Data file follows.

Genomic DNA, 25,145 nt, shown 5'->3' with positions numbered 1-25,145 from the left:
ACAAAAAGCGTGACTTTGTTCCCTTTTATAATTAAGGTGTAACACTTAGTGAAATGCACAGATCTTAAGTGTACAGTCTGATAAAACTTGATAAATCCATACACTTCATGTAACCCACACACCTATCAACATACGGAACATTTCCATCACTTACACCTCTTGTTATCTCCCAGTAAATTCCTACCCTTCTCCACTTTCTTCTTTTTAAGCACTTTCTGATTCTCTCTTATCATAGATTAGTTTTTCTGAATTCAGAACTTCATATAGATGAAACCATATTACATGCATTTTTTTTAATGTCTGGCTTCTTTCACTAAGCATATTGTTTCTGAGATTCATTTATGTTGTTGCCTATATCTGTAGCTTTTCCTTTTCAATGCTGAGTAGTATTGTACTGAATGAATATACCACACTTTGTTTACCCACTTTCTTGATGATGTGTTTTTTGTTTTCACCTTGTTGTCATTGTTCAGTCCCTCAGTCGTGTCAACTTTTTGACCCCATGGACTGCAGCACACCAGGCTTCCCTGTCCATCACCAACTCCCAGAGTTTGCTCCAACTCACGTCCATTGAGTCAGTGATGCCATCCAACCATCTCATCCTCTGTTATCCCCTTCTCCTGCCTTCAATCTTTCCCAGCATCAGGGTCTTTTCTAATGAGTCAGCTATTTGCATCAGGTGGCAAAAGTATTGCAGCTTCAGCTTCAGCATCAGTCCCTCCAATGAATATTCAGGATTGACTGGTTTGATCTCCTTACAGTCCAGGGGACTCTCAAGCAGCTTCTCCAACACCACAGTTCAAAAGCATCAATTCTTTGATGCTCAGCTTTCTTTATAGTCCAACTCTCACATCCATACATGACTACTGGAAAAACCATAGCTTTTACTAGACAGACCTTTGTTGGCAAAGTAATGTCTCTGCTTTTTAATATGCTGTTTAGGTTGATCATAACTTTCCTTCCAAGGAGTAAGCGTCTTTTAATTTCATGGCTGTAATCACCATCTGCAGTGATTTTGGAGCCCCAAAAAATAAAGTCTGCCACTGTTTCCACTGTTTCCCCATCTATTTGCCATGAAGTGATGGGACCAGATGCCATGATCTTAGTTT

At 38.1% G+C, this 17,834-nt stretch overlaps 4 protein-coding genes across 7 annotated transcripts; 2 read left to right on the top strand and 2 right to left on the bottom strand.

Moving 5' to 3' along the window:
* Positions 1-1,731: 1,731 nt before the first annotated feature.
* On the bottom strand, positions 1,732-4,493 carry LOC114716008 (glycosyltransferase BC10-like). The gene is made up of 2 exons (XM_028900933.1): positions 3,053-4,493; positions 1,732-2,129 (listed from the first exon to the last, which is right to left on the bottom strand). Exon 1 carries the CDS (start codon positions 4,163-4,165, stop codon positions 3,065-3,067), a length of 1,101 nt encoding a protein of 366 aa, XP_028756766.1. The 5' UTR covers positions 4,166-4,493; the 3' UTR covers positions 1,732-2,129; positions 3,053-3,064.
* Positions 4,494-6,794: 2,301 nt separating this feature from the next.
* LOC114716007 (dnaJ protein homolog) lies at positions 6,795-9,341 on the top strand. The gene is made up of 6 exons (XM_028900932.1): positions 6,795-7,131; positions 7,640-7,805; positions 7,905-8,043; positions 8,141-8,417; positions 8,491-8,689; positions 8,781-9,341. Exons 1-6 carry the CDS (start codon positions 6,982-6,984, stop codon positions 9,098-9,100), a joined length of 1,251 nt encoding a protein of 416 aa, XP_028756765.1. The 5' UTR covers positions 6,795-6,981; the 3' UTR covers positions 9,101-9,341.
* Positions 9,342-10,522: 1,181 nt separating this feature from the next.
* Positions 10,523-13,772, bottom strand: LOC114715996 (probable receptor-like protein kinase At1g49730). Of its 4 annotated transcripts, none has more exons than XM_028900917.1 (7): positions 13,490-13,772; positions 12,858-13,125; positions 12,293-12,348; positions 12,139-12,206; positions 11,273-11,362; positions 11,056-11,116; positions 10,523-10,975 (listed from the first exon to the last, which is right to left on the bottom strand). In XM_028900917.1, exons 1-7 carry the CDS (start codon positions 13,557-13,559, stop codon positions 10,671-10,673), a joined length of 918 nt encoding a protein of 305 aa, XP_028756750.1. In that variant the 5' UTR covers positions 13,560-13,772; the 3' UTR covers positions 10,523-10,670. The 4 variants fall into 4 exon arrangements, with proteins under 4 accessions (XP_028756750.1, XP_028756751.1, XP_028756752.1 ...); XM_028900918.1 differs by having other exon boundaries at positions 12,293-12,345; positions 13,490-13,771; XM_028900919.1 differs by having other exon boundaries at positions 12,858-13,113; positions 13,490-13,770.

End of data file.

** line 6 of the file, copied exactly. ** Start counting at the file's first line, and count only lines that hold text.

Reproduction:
* On the bottom strand, positions 1,732-4,493 carry LOC114716008 (glycosyltransferase BC10-like). The gene is made up of 2 exons (XM_028900933.1): positions 3,053-4,493; positions 1,732-2,129 (listed from the first exon to the last, which is right to left on the bottom strand). Exon 1 carries the CDS (start codon positions 4,163-4,165, stop codon positions 3,065-3,067), a length of 1,101 nt encoding a protein of 366 aa, XP_028756766.1. The 5' UTR covers positions 4,166-4,493; the 3' UTR covers positions 1,732-2,129; positions 3,053-3,064.